FIG. 2 which shows a view of the bandage as seen from below;

FIG. 3 which shows a sectional view along the line 3--3 of FIG. 2; and

FIG. 4 which shows a sectional view illustrating the preferred means of attaching the absorbent non-woven web material to the foam pad by needled-in fibers.

FIG. 1 illustrates the preferred embodiment of the present invention in use. An ophthalmic opercular therapeutic pressure bandage 10 is shown completely enclosing the eye, thus excluding dust, dirt and microbial invaders.

Referring to FIG. 3, an unused bandage 30 comprises a permeable, conformable carrier tape 11 having an elastomeric backing 12 and a layer of hypoallergenic pressure-sensitive adhesive 13. As noted, the backing of the tape is elastomeric, which allows the application of controlled pressure by stretching upon application. However, non-elastomeric backing may be used. One preferred backing is made of split foam, which is normally from 0.075 to 0.2 mm thick.

Chemically blown foam is produced between two restraining sheets or liners. Foam produced in such a manner, which is known to the art, has an integral skin on both surfaces which have been in contact with the liners. The foam is then split or slit through its center producing two essentially identical thinner sheets of foam, each having one skin surface and one slit surface. The slit surfaces are characterized by a very open surface having essentially no transverse cell walls and hence, very low reflectance. Breathability or porosity is governed almost entirely by the skin surface. Pressure-sensitive adhesive may then be applied to the skin surface.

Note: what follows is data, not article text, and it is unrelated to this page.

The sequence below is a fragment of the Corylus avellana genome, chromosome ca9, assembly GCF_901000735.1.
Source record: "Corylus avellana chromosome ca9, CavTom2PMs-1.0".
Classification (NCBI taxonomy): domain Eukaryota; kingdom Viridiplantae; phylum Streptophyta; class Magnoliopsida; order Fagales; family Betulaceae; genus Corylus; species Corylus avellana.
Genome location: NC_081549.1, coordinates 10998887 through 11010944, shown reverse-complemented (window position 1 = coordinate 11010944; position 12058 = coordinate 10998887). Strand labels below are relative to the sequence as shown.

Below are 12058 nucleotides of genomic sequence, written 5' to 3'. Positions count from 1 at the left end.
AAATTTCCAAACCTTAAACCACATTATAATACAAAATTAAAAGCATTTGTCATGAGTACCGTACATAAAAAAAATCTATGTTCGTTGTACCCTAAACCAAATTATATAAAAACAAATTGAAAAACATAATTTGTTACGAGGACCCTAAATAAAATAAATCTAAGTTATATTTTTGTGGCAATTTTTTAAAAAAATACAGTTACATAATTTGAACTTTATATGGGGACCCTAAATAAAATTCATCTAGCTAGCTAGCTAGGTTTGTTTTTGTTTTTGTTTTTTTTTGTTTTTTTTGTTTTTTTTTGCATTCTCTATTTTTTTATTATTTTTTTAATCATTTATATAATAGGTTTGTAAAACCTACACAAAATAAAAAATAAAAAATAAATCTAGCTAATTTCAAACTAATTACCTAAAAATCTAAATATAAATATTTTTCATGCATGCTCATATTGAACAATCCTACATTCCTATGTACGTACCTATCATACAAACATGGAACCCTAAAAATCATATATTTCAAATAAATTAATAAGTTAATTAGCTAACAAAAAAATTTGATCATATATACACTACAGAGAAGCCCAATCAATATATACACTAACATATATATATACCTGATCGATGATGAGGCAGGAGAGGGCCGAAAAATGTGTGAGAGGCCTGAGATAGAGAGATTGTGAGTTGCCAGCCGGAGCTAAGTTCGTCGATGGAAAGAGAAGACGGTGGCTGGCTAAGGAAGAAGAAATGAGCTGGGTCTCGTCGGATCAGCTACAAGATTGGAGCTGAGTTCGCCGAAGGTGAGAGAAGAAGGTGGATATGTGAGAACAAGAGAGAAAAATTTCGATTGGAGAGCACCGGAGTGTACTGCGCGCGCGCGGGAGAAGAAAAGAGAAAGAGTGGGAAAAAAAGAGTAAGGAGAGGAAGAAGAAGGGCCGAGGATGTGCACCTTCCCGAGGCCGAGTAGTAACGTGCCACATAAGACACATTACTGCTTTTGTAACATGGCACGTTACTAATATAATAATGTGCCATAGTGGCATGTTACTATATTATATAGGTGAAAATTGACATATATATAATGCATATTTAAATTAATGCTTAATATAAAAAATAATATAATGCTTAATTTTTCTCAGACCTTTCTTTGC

The preferred method of producing a split foam carrier tape involves forming the foam between two liners which first have been coated with a low adhesion backsize or release coating and then with a hypoallergenic pressure-sensitive adhesive. When the foam is formed between these adhesive-coated liners, the adhesive is automatically adhered to the foam. This provides better bonding to the foam and has some effect upon control of the desired permeability of the foam skin.

The preferred split foam backing consists of a plasticized polyvinyl chloride foam. The plasticizer is of the so-called permanent, non-migrating, non-sensitizing type. The split foam carrier tape is then elastic, pliable, conformable and yielding. This is due to the skin of the foam which can be much thinner than the usual plastic backing and, hence, more pliable, more conformable, and more elastic, while at the same time, not having sufficient elastic strength to constrict blood circulation under the split-foam carrier tape because of its extreme thinness.

The exposed split surface of the foam is such as to have a minimum of actual solid surface thereby providing for minimum reflectance and minimum capacity for soiling and staining, thereby, providing a surface of low visibility. It is, of course, obvious that said foam may be colored to match various skin tones and hues as to further reduce its contrast with the skin.

Another preferred backing 12 which is elastomeric is prepared from polyester fibers approximately 40 mm long and 1.5 deniers which are made into a web on a Garnett Carding Machine, model 74C-120, Procter and Schwartz, Inc., Philadelphia, Pa., or a Rando-Webber Machine, Curlator, Inc., East Rochester, N.Y., or the like. See Copeland, U.S. Pat. No. 3,121,021 for a detailed description of this tape. The web is bonded with Elvace latex, an ethylene/acetate copolymer from E. I. duPont deNemours and Co., Wilmington, Del. It is coated with one of any of the adhesives described below.

Hypoallergenic adhesives are commonly known, such as the polyurethanes described in Trancik, U.S. Pat. No. 3,769,071. Other suitable adhesives are copolymers of a major amount of an acrylate ester and a minor amount of acrylic acid. Suitable acrylate esters include isoamyl acrylate, the acrylate ester of commercial fusel oil, 2-ethylbutyl acrylate, ethyl acrylate, isooctyl acrylate and the like as set forth in U.S. Pat. No. Re. 24,906 (Ulrich), issued Dec., 1960, cf. Stow, U.S. Pat. No. 2,925,174, issued Feb., 1960. As also taught in that patent, acrylic acid, methacrylic acid, itaconic acid, acrylamide and methacrylamide can be used as comonomers with the acrylate ester. The ratio of acrylic ester to acrylic acid, or its equivalent, can be in the range of 92-96:8-4.